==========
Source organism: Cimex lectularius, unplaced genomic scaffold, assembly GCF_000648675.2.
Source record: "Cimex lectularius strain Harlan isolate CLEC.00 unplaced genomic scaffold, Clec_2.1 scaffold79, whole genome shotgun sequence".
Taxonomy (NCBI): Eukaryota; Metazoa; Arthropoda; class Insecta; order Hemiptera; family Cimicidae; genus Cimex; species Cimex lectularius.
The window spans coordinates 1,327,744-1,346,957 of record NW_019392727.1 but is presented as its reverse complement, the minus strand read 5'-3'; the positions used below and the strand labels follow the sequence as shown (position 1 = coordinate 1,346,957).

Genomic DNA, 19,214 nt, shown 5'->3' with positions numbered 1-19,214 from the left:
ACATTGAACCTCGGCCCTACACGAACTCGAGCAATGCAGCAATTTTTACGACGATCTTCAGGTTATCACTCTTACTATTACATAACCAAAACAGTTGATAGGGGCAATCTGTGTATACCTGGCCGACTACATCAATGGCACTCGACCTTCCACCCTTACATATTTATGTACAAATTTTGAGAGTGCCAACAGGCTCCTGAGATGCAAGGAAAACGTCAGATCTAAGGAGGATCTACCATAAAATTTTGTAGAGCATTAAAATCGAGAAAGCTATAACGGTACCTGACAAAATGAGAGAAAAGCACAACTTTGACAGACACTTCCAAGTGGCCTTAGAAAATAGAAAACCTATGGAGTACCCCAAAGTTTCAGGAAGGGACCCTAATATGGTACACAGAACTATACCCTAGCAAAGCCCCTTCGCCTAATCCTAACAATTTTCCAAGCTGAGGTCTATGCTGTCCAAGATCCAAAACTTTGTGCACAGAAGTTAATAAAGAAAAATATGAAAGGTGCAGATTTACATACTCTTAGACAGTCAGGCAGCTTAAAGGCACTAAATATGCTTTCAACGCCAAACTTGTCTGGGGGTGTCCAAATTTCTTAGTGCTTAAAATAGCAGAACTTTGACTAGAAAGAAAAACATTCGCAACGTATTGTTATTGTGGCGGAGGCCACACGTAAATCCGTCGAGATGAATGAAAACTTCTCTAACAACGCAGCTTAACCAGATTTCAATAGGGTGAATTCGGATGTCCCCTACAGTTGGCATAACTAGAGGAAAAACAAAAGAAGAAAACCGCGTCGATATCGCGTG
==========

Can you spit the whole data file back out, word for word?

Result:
Source organism: Cimex lectularius, unplaced genomic scaffold, assembly GCF_000648675.2.
Source record: "Cimex lectularius strain Harlan isolate CLEC.00 unplaced genomic scaffold, Clec_2.1 scaffold79, whole genome shotgun sequence".
Taxonomy (NCBI): Eukaryota; Metazoa; Arthropoda; class Insecta; order Hemiptera; family Cimicidae; genus Cimex; species Cimex lectularius.
The window spans coordinates 1,327,744-1,346,957 of record NW_019392727.1 but is presented as its reverse complement, the minus strand read 5'-3'; the positions used below and the strand labels follow the sequence as shown (position 1 = coordinate 1,346,957).

Genomic DNA, 19,214 nt, shown 5'->3' with positions numbered 1-19,214 from the left:
ACATTGAACCTCGGCCCTACACGAACTCGAGCAATGCAGCAATTTTTACGACGATCTTCAGGTTATCACTCTTACTATTACATAACCAAAACAGTTGATAGGGGCAATCTGTGTATACCTGGCCGACTACATCAATGGCACTCGACCTTCCACCCTTACATATTTATGTACAAATTTTGAGAGTGCCAACAGGCTCCTGAGATGCAAGGAAAACGTCAGATCTAAGGAGGATCTACCATAAAATTTTGTAGAGCATTAAAATCGAGAAAGCTATAACGGTACCTGACAAAATGAGAGAAAAGCACAACTTTGACAGACACTTCCAAGTGGCCTTAGAAAATAGAAAACCTATGGAGTACCCCAAAGTTTCAGGAAGGGACCCTAATATGGTACACAGAACTATACCCTAGCAAAGCCCCTTCGCCTAATCCTAACAATTTTCCAAGCTGAGGTCTATGCTGTCCAAGATCCAAAACTTTGTGCACAGAAGTTAATAAAGAAAAATATGAAAGGTGCAGATTTACATACTCTTAGACAGTCAGGCAGCTTAAAGGCACTAAATATGCTTTCAACGCCAAACTTGTCTGGGGGTGTCCAAATTTCTTAGTGCTTAAAATAGCAGAACTTTGACTAGAAAGAAAAACATTCGCAACGTATTGTTATTGTGGCGGAGGCCACACGTAAATCCGTCGAGATGAATGAAAACTTCTCTAACAACGCAGCTTAACCAGATTTCAATAGGGTGAATTCGGATGTCCCCTACAGTTGGCATAACTAGAGGAAAAACAAAAGAAGAAAACCGCGTCGATATCGCGTG